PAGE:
Yes, Taylor guitars have a lifetime warranty. Basically, if it broke because of a manufacturing defect, they will repair or replace your guitar. 


Perhaps there is no other industry in the world that seems to be so stuck in tradition as the guitar industry. Both players and manufacturers tend to have the mindset that, “if it isn’t broken, don’t fix it.” This is where companies like Taylor step in and say, “Wait a minute…We have technology, so let’s use it to make a better guitar.” 

The industry needs that mentality. After all, we live in an age where technology consumes nearly every aspect of our lives. While tradition will forever be present, it is time for manufacturers and players to realize that better guitars can be made with the help of advanced manufacturing techniques. 

Taylor does this, and they do it well.

If you’ve been asking whether or not a Taylor guitar is good, you should realize that they are incredible instruments. Taylor took traditional designs and improved them with modern appointments and manufacturing techniques. They have moved the art of guitar-making forward instead of staying in the comfort zone of tradition.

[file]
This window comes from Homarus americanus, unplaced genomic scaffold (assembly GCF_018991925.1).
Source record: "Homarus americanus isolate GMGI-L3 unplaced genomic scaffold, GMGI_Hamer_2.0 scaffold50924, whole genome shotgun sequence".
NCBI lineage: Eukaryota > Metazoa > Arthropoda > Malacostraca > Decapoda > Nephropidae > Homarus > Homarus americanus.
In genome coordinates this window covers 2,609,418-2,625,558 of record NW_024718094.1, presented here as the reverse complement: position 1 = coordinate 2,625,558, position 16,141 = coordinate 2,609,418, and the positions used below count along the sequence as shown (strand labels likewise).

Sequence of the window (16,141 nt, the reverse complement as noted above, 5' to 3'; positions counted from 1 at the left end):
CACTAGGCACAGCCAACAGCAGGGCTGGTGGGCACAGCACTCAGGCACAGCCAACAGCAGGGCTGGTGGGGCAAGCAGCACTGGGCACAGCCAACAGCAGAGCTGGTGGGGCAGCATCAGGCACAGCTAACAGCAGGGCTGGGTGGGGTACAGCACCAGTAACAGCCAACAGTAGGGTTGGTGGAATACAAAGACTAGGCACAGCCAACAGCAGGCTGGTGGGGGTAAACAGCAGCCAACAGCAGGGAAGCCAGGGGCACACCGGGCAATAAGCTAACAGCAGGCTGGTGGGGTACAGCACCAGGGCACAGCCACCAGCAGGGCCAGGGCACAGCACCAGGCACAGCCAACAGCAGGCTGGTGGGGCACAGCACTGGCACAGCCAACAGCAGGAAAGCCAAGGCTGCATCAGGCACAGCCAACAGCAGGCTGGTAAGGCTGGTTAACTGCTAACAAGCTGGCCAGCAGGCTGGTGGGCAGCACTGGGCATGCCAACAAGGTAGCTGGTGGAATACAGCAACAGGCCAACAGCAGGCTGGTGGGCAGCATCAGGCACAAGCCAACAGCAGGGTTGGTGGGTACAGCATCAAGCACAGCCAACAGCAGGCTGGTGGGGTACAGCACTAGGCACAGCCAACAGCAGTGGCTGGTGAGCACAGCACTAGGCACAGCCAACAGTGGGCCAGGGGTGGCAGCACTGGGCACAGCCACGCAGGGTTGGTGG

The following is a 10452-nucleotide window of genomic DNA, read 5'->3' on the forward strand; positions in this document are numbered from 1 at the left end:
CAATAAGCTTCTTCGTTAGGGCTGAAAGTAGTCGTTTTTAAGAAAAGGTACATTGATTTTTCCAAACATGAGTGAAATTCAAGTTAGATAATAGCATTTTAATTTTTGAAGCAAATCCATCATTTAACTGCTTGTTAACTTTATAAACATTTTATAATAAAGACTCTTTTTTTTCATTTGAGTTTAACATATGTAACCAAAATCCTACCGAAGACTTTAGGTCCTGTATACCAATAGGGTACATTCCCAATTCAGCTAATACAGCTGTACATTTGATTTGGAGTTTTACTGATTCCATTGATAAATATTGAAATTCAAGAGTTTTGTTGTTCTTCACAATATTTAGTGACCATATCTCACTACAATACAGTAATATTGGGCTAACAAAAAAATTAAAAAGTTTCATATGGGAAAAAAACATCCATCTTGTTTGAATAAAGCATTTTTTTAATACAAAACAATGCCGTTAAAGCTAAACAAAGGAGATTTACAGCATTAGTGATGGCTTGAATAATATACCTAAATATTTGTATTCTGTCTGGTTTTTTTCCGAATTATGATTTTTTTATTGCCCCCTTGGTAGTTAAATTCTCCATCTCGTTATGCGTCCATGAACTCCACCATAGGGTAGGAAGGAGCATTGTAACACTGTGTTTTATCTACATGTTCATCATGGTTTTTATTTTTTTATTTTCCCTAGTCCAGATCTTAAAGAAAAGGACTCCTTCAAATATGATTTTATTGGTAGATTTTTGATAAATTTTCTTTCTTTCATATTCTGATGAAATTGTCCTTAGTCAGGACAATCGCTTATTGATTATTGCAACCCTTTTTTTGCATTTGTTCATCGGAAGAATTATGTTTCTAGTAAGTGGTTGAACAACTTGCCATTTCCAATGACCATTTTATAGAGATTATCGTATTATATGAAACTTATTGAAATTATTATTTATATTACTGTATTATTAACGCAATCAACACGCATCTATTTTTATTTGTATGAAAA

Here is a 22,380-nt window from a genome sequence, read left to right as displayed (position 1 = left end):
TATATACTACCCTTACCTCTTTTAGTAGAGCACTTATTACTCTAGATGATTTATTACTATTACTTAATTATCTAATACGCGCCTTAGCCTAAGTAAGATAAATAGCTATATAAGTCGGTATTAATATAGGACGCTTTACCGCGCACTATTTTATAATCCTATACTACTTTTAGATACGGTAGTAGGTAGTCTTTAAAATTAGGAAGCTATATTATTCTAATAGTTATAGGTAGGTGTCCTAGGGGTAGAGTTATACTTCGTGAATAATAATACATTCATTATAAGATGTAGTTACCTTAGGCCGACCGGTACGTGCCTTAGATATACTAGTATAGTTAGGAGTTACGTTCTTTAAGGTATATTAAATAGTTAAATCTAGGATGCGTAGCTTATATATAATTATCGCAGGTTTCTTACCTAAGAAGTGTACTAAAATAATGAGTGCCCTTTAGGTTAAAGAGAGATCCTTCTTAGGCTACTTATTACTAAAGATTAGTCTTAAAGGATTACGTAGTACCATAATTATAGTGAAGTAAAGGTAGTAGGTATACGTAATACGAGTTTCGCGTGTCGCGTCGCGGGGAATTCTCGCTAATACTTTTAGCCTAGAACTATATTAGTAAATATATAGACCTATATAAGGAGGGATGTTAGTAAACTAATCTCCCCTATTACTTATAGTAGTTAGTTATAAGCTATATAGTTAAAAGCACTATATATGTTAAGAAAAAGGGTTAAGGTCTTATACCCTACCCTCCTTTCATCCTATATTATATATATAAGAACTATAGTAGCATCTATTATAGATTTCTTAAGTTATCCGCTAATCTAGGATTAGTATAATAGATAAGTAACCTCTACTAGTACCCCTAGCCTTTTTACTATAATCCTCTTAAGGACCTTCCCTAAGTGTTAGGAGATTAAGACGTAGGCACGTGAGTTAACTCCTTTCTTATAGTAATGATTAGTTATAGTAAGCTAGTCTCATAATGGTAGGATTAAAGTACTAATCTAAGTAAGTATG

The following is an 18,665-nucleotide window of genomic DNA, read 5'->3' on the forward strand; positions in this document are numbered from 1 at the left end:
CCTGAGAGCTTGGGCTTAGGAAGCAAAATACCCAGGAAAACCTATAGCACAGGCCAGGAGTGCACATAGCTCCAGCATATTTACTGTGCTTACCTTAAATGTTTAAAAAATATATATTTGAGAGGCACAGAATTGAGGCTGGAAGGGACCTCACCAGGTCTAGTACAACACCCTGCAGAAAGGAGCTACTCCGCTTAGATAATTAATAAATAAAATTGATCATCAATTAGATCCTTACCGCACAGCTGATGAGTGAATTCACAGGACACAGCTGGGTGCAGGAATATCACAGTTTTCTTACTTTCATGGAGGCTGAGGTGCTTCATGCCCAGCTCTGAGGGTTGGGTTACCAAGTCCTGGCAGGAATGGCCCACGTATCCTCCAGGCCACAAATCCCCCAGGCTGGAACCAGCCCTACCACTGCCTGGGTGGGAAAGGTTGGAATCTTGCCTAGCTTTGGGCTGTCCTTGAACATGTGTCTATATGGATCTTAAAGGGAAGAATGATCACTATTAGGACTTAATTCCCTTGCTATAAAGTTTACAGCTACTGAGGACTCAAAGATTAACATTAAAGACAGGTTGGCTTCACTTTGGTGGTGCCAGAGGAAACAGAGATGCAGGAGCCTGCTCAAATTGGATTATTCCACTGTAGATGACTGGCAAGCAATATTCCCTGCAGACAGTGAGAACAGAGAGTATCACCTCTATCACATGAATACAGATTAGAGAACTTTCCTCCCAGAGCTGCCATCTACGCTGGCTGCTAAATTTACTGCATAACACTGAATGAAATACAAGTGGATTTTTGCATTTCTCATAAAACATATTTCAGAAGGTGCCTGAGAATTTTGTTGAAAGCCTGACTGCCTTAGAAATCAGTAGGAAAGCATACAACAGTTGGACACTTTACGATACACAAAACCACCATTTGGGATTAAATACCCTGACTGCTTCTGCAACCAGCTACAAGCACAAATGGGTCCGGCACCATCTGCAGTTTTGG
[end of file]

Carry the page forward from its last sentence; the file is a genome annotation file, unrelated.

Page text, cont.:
Grab a Taylor and experience their incredible playability. You’ll be hooked from the first note. 

DL Shepherd

Darren has been playing guitar for over 25 years and teaching guitar since High-School. He fronted the metal band Suddenly Silence in the early 2000’s, and also achieved recognition as an award-winning bluegrass guitarist. A native of southwestern Virginia, and has shared the stage with many big-name acts from various genres. When he is not playing one of his many guitars, he can be found riding his Harley through the mountains of Virginia. Expertise: teaching guitars, electric guitars, acoustic guitars, guitar amplifiers, guide pedals, flatpicking, bluegrass, metal, rock, and blues.
5 1 vote
Article Rating
Notify of
Most Voted
Newest Oldest
Inline Feedbacks
View all comments
Daniel J Dombek

I love all six of my Taylors; four of which were under $1000, the other two under $2000. I play finger-style (James Taylor, DADGAD, etc.) Sold my Martin D-41 and got these guys.

Tyler Connaghan

Nice Which Taylor do you like best?


I’m very happy with all 4 of my Taylors. I’m also with happy with one of the Guitar Player’s of our worship team named, James Taylor! He also plays a Taylor 814 CE. Everybody loves Taylor!!